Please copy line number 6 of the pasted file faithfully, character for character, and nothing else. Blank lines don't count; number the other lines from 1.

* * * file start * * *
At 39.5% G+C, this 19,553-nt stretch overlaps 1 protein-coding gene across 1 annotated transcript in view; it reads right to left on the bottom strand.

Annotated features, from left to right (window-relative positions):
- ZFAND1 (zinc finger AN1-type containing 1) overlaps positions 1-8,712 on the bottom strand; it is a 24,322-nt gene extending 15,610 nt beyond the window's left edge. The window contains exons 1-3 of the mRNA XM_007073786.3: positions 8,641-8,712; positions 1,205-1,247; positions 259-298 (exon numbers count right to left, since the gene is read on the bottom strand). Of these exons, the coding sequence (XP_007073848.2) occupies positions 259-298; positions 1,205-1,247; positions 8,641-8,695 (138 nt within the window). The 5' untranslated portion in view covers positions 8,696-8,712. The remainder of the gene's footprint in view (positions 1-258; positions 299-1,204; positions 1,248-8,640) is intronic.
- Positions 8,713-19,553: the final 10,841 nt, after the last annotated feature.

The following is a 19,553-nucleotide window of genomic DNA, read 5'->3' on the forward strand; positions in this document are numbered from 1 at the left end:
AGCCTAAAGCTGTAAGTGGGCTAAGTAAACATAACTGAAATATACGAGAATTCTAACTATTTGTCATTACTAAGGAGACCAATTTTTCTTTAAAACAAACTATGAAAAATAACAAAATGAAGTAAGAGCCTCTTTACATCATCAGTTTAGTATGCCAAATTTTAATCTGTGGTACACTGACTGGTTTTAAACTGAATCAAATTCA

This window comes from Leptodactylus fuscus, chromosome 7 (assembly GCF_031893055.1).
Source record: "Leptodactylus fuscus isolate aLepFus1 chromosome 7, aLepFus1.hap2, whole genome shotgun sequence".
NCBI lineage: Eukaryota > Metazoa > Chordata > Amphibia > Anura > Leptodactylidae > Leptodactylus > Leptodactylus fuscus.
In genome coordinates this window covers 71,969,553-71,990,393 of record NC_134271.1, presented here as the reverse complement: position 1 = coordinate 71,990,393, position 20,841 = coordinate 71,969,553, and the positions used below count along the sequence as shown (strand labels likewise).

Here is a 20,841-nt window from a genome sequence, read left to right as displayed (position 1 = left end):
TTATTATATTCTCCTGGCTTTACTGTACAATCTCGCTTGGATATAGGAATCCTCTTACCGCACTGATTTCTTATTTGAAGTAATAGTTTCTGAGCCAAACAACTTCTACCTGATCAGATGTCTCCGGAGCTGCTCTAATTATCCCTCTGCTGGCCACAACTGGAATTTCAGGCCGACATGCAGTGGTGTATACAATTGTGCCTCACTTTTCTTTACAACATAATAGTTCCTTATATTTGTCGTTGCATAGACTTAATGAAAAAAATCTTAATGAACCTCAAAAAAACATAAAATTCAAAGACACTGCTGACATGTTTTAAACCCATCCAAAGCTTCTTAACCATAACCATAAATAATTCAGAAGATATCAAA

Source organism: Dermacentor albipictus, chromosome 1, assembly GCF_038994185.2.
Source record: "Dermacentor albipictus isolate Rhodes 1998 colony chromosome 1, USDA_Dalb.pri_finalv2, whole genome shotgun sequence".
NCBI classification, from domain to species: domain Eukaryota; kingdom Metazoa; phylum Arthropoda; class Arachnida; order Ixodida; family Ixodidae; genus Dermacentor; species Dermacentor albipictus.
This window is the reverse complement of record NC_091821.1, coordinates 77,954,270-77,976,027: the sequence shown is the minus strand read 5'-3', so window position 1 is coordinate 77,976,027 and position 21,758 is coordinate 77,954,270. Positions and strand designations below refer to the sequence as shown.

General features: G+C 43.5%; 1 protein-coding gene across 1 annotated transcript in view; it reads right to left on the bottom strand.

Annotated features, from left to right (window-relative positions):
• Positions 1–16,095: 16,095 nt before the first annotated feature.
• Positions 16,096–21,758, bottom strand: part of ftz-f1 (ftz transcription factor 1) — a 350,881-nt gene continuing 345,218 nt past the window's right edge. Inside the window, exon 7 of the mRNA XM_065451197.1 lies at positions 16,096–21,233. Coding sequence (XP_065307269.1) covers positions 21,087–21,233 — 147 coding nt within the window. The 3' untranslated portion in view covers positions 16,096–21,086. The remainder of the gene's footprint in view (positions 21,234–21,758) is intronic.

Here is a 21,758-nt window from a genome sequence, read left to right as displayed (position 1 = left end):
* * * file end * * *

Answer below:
AGCCTAAAGCTGTAAGTGGGCTAAGTAAACATAACTGAAATATACGAGAATTCTAACTATTTGTCATTACTAAGGAGACCAATTTTTCTTTAAAACAAACTATGAAAAATAACAAAATGAAGTAAGAGCCTCTTTACATCATCAGTTTAGTATGCCAAATTTTAATCTGTGGTACACTGACTGGTTTTAAACTGAATCAAATTCA